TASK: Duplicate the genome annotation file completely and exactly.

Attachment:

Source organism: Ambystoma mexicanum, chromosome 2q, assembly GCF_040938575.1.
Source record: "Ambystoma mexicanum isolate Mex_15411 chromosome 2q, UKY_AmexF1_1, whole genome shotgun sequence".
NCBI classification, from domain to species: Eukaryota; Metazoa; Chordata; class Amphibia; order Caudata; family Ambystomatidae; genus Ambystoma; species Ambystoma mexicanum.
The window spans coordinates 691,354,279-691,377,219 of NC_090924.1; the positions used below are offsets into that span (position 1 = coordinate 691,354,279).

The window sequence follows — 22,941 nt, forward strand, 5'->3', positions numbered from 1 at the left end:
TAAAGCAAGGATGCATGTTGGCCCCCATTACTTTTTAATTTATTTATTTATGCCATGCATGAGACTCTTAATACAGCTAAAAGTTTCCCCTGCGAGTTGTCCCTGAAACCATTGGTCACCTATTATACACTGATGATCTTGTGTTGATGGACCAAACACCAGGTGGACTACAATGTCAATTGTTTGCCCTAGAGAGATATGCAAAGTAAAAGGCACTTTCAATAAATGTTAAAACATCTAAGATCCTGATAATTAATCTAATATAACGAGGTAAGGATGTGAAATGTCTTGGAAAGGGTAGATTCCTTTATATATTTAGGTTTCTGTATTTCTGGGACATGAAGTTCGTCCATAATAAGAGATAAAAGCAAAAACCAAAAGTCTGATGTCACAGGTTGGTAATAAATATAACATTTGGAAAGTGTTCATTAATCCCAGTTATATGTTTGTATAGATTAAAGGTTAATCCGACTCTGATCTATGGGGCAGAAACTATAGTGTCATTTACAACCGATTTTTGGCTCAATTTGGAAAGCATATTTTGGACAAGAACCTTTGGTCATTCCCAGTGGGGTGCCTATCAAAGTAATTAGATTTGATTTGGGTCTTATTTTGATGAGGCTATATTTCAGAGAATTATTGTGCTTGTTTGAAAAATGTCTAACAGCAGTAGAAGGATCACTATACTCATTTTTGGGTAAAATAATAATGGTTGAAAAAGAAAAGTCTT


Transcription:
Source organism: Ambystoma mexicanum, chromosome 2q, assembly GCF_040938575.1.
Source record: "Ambystoma mexicanum isolate Mex_15411 chromosome 2q, UKY_AmexF1_1, whole genome shotgun sequence".
NCBI classification, from domain to species: Eukaryota; Metazoa; Chordata; class Amphibia; order Caudata; family Ambystomatidae; genus Ambystoma; species Ambystoma mexicanum.
The window spans coordinates 691,354,279-691,377,219 of NC_090924.1; the positions used below are offsets into that span (position 1 = coordinate 691,354,279).

The window sequence follows — 22,941 nt, forward strand, 5'->3', positions numbered from 1 at the left end:
TAAAGCAAGGATGCATGTTGGCCCCCATTACTTTTTAATTTATTTATTTATGCCATGCATGAGACTCTTAATACAGCTAAAAGTTTCCCCTGCGAGTTGTCCCTGAAACCATTGGTCACCTATTATACACTGATGATCTTGTGTTGATGGACCAAACACCAGGTGGACTACAATGTCAATTGTTTGCCCTAGAGAGATATGCAAAGTAAAAGGCACTTTCAATAAATGTTAAAACATCTAAGATCCTGATAATTAATCTAATATAACGAGGTAAGGATGTGAAATGTCTTGGAAAGGGTAGATTCCTTTATATATTTAGGTTTCTGTATTTCTGGGACATGAAGTTCGTCCATAATAAGAGATAAAAGCAAAAACCAAAAGTCTGATGTCACAGGTTGGTAATAAATATAACATTTGGAAAGTGTTCATTAATCCCAGTTATATGTTTGTATAGATTAAAGGTTAATCCGACTCTGATCTATGGGGCAGAAACTATAGTGTCATTTACAACCGATTTTTGGCTCAATTTGGAAAGCATATTTTGGACAAGAACCTTTGGTCATTCCCAGTGGGGTGCCTATCAAAGTAATTAGATTTGATTTGGGTCTTATTTTGATGAGGCTATATTTCAGAGAATTATTGTGCTTGTTTGAAAAATGTCTAACAGCAGTAGAAGGATCACTATACTCATTTTTGGGTAAAATAATAATGGTTGAAAAAGAAAAGTCTT